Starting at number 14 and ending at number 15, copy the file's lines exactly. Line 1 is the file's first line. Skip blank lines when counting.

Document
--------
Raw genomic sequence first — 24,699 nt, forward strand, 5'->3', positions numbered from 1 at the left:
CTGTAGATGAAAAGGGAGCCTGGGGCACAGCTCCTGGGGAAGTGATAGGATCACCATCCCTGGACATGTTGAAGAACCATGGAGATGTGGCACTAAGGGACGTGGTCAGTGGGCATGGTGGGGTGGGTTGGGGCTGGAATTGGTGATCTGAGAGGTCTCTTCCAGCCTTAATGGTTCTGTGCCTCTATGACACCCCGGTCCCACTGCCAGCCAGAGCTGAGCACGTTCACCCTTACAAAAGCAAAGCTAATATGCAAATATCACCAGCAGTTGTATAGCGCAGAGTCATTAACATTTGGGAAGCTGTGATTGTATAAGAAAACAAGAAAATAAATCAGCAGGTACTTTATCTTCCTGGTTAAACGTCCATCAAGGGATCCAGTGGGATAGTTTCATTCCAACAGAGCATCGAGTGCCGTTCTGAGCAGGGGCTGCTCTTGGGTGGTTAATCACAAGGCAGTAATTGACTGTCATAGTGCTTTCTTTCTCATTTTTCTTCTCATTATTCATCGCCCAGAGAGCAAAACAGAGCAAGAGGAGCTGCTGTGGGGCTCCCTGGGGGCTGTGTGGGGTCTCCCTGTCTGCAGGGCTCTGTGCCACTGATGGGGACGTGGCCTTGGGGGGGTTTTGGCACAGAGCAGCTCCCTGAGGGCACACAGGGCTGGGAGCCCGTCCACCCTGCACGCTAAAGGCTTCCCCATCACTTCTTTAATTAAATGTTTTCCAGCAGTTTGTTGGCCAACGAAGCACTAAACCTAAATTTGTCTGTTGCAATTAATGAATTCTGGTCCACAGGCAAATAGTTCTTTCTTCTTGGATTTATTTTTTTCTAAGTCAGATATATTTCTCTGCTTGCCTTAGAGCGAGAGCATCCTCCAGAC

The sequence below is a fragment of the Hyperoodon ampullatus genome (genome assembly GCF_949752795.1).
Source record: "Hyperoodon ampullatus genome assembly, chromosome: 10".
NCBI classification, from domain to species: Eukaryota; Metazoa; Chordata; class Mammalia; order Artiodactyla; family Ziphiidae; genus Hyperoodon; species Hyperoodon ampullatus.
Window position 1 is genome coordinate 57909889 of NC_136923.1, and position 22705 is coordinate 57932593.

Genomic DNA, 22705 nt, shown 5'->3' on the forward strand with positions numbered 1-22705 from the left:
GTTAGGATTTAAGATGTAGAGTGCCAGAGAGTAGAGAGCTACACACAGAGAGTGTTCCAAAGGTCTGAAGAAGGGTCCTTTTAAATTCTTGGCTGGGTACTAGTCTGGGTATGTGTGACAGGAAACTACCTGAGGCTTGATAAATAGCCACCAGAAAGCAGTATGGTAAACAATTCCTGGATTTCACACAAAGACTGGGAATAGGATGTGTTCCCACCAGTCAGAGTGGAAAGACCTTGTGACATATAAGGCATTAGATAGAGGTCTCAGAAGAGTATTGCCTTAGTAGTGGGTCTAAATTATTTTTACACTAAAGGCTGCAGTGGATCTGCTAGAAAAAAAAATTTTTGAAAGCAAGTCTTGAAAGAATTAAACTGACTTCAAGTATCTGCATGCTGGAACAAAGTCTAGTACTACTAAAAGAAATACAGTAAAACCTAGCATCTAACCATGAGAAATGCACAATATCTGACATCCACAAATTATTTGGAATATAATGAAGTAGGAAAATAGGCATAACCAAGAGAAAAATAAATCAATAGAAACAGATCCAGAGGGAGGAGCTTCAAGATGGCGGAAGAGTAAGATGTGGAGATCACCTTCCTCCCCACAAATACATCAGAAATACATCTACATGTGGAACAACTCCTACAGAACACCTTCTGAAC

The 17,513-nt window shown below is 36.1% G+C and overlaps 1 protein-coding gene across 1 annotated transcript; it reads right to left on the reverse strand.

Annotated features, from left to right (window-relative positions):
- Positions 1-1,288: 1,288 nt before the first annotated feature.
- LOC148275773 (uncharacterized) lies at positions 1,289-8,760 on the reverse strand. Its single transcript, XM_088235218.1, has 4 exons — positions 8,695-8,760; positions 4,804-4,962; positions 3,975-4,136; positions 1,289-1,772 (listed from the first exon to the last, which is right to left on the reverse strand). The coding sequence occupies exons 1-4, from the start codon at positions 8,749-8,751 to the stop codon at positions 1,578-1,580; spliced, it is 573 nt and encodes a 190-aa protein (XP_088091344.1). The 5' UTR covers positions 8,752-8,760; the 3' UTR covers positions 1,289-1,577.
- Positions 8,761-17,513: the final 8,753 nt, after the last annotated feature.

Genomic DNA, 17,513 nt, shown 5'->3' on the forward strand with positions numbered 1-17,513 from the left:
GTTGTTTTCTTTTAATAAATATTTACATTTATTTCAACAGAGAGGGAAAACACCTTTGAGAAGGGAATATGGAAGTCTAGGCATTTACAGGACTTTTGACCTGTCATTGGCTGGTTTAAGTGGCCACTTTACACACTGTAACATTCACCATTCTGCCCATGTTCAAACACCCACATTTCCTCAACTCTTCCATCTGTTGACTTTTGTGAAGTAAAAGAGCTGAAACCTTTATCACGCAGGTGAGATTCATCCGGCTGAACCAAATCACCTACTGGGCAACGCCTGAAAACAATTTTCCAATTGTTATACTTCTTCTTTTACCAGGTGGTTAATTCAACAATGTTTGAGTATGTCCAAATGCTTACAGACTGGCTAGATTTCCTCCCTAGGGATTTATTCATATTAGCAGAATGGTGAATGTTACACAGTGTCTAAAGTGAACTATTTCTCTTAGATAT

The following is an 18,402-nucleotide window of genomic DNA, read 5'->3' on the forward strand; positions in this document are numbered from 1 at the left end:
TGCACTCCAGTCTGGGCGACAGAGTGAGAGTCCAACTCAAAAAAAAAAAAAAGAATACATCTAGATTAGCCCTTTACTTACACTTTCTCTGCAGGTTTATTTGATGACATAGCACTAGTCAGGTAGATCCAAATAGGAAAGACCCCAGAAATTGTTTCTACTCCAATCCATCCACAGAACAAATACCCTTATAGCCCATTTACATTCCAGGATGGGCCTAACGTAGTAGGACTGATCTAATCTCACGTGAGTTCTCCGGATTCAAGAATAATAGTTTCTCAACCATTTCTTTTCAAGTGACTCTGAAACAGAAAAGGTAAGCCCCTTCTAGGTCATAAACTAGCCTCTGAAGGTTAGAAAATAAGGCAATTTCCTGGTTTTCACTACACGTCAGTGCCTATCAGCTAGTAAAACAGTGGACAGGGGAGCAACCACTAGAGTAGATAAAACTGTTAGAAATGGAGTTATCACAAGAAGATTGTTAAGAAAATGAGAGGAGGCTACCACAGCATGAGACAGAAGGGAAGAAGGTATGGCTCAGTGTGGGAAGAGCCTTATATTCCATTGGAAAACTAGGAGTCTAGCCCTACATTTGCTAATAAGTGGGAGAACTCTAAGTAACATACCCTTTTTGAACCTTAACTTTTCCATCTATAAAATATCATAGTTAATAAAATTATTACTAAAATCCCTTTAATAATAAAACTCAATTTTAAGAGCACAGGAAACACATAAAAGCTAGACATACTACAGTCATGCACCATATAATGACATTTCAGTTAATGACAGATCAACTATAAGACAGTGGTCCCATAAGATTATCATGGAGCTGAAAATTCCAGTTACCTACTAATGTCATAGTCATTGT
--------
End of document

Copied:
Genomic DNA, 17,513 nt, shown 5'->3' on the forward strand with positions numbered 1-17,513 from the left:
GTTGTTTTCTTTTAATAAATATTTACATTTATTTCAACAGAGAGGGAAAACACCTTTGAGAAGGGAATATGGAAGTCTAGGCATTTACAGGACTTTTGACCTGTCATTGGCTGGTTTAAGTGGCCACTTTACACACTGTAACATTCACCATTCTGCCCATGTTCAAACACCCACATTTCCTCAACTCTTCCATCTGTTGACTTTTGTGAAGTAAAAGAGCTGAAACCTTTATCACGCAGGTGAGATTCATCCGGCTGAACCAAATCACCTACTGGGCAACGCCTGAAAACAATTTTCCAATTGTTATACTTCTTCTTTTACCAGGTGGTTAATTCAACAATGTTTGAGTATGTCCAAATGCTTACAGACTGGCTAGATTTCCTCCCTAGGGATTTATTCATATTAGCAGAATGGTGAATGTTACACAGTGTCTAAAGTGAACTATTTCTCTTAGATAT